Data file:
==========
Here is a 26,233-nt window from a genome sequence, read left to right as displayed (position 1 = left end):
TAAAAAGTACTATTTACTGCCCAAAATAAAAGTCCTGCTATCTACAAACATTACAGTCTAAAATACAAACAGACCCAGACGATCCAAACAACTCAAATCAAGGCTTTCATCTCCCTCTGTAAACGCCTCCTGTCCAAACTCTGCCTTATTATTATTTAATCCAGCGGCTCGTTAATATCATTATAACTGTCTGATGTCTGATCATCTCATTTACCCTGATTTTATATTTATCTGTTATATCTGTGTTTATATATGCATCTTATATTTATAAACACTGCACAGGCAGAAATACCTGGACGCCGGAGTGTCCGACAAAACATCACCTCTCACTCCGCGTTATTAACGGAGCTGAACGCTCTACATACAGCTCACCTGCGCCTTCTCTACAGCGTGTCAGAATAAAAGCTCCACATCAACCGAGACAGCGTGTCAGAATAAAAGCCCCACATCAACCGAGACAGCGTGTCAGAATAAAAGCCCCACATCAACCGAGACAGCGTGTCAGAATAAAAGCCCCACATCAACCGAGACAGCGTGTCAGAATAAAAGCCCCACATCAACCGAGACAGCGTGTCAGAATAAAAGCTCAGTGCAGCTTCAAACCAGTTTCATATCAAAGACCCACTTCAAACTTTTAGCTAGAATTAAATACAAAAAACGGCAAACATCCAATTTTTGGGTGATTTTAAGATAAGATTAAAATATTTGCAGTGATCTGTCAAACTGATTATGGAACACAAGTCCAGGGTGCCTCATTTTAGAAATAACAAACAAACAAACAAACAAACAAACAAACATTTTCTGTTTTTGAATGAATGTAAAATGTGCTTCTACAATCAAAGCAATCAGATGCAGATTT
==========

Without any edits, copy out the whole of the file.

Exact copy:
Here is a 26,233-nt window from a genome sequence, read left to right as displayed (position 1 = left end):
TAAAAAGTACTATTTACTGCCCAAAATAAAAGTCCTGCTATCTACAAACATTACAGTCTAAAATACAAACAGACCCAGACGATCCAAACAACTCAAATCAAGGCTTTCATCTCCCTCTGTAAACGCCTCCTGTCCAAACTCTGCCTTATTATTATTTAATCCAGCGGCTCGTTAATATCATTATAACTGTCTGATGTCTGATCATCTCATTTACCCTGATTTTATATTTATCTGTTATATCTGTGTTTATATATGCATCTTATATTTATAAACACTGCACAGGCAGAAATACCTGGACGCCGGAGTGTCCGACAAAACATCACCTCTCACTCCGCGTTATTAACGGAGCTGAACGCTCTACATACAGCTCACCTGCGCCTTCTCTACAGCGTGTCAGAATAAAAGCTCCACATCAACCGAGACAGCGTGTCAGAATAAAAGCCCCACATCAACCGAGACAGCGTGTCAGAATAAAAGCCCCACATCAACCGAGACAGCGTGTCAGAATAAAAGCCCCACATCAACCGAGACAGCGTGTCAGAATAAAAGCCCCACATCAACCGAGACAGCGTGTCAGAATAAAAGCTCAGTGCAGCTTCAAACCAGTTTCATATCAAAGACCCACTTCAAACTTTTAGCTAGAATTAAATACAAAAAACGGCAAACATCCAATTTTTGGGTGATTTTAAGATAAGATTAAAATATTTGCAGTGATCTGTCAAACTGATTATGGAACACAAGTCCAGGGTGCCTCATTTTAGAAATAACAAACAAACAAACAAACAAACAAACAAACATTTTCTGTTTTTGAATGAATGTAAAATGTGCTTCTACAATCAAAGCAATCAGATGCAGATTT